Review: Björk Paints Fractured 'Utopia' With Cutting-Edge Co-Producers

Our take on the avant-pop composer's latest

Bjork's latest album is 'Utopia.'

"Two music nerds obsessing … sending each other mp3s" sings Björk euphorically over harp arpeggios, while multi-tracked Björks chirp cherubically in the background. The track, a very Björkian reverie titled "Blissing Me," sets the tone for a record that's in some ways a polar opposite to 2015's incandescently brooding Vulnicura. That LP was a surgical examination of post-breakup grief framed by lush strings. Utopia mostly sends the orchestra packing, building its bright-lit world around bird-song samples, flutes, harp, choir and electronics, with input from innovative co-producers Arca and Rabit.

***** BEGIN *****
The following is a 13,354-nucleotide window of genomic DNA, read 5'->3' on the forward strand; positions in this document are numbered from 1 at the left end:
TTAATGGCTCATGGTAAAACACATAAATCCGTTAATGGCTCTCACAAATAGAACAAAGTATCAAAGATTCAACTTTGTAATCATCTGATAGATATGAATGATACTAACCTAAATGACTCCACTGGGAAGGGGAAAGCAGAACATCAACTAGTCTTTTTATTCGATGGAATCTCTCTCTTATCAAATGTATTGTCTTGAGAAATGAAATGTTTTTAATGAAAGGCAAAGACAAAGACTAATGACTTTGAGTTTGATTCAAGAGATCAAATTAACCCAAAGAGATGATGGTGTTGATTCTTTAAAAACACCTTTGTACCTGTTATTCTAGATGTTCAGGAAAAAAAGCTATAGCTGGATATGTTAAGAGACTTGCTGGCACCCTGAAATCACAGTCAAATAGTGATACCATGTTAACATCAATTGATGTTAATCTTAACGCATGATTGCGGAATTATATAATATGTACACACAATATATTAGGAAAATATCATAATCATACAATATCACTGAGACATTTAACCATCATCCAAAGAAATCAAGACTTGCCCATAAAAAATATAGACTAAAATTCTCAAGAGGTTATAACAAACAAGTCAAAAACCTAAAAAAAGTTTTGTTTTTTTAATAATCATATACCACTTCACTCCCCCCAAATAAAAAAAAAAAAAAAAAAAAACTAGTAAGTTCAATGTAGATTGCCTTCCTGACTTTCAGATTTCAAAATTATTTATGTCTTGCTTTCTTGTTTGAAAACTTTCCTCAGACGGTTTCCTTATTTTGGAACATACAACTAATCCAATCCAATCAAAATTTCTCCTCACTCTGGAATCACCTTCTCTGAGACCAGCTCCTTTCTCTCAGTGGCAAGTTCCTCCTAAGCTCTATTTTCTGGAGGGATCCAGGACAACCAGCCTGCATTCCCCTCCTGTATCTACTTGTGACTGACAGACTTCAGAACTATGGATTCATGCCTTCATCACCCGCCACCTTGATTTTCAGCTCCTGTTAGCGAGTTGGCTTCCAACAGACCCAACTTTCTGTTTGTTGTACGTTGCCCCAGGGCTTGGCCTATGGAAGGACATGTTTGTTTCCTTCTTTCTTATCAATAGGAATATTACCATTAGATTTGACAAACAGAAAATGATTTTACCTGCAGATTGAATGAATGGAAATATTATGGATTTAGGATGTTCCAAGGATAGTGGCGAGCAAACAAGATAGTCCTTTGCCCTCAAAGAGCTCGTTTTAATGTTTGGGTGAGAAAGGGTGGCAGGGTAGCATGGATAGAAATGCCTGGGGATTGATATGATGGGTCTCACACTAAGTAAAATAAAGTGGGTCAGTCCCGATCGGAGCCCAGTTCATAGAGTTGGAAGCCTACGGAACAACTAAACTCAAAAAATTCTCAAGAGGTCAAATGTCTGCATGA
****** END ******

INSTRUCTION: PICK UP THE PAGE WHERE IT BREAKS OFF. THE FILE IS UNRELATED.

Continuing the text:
The set radiates playfulness and pleasure – the opener "Arisen My Senses" is a breathless barrage of abstract beats and pop timbres, a musical multiple orgasm. But Utopia's no more "pop" than Vulnicura, and not all shiny, happy fantasias. "Sue Me" conjures a divorce scenario amidst warped vocals and rummaging percussion. On "Body Memory," words like "toxic," "patriarchy" and "Kafka-esque" flash amidst war zone-like rumblings. With flutes and harp curlicuing playfully in the upper register as bass tones and beats sputter and implode ominously in the lower, "Loss" sums up the musical vision here – suggesting a practical realist who recognizes utopias are relative, and sustained only with sweat equity.